It was has been a year of coming together. With bomb threats that did not weaken our faith, but instead showed our strength. I am so appreciative of the way schools handled the situation to protect children and staff, and to reassure parents. I am grateful that Prizmah was able to work with experts in security and safety to bring resources to schools and enable school leaders to connect with and learn from each other, offering mutual support, advice and experience.
This past year has built a strong foundation for what we want to achieve in the future. Through our engagement with schools and the experience of Prizmah programs and services, we learned a great deal that will shape Prizmah’s future. Your feedback affirmed Prizmah’s core goals: advancing educational excellence, enhancing financial vitality, and building support for Jewish day schools. It also affirmed how critical the network of day schools that lives in Prizmah can be.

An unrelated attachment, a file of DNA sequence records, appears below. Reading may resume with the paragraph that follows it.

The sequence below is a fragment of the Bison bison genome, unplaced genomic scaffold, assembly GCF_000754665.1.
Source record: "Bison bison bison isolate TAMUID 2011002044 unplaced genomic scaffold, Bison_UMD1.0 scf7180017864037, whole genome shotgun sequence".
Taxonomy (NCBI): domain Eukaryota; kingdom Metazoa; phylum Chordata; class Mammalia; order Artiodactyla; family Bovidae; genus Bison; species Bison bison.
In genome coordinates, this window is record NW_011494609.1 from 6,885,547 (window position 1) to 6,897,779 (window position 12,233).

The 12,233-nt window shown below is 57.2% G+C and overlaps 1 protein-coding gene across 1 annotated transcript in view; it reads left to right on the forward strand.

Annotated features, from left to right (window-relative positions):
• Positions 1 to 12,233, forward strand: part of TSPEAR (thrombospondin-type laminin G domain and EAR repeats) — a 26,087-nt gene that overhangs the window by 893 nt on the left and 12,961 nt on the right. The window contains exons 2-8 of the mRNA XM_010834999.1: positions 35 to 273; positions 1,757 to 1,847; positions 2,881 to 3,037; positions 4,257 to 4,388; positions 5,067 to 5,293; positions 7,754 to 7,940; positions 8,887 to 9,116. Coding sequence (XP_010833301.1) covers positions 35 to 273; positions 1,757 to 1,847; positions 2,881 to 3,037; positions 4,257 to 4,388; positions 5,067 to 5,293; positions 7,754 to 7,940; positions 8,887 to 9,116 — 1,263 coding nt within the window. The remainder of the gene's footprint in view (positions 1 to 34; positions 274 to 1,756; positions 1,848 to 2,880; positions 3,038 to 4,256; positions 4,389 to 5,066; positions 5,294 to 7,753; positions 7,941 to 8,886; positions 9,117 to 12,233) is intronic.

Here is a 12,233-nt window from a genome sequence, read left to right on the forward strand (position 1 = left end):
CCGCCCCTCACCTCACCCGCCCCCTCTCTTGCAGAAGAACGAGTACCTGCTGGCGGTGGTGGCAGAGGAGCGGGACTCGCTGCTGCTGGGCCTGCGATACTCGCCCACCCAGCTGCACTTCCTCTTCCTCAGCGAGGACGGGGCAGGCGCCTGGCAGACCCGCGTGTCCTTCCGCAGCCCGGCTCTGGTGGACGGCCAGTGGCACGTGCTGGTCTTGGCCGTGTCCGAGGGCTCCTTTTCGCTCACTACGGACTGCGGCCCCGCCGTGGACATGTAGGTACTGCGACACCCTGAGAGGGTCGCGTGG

Our focus for next year will be building the network connections and strengthening our work towards the three core goals. A critical component to accomplishing these goals is excellent leadership at every level. Why leadership? Henry Adams once said, “A teacher affects eternity; he can never tell where his influence stops.” We want to influence and inspire great leadership, because Prizmah is not just about delivering results for a year; it’s about supporting and influencing Jewish day school education for years to come.
Prizmah has partnered with The AVI CHAI Foundation to conduct an in-depth analysis of existing leadership programs. Rooted in this research, we plan to invest in our leaders with more programs that support heads of school, teachers, board chairs, senior leadership teams and administrators. We will continue to expand existing leadership programs, such as Head of School Professional Excellence Project (HOSPEP) and YOU Lead. We will look for new opportunities for growth, such as strengthening lay leadership development in partnership with the field leaders at BoardSource, and providing strong coaching support for schools.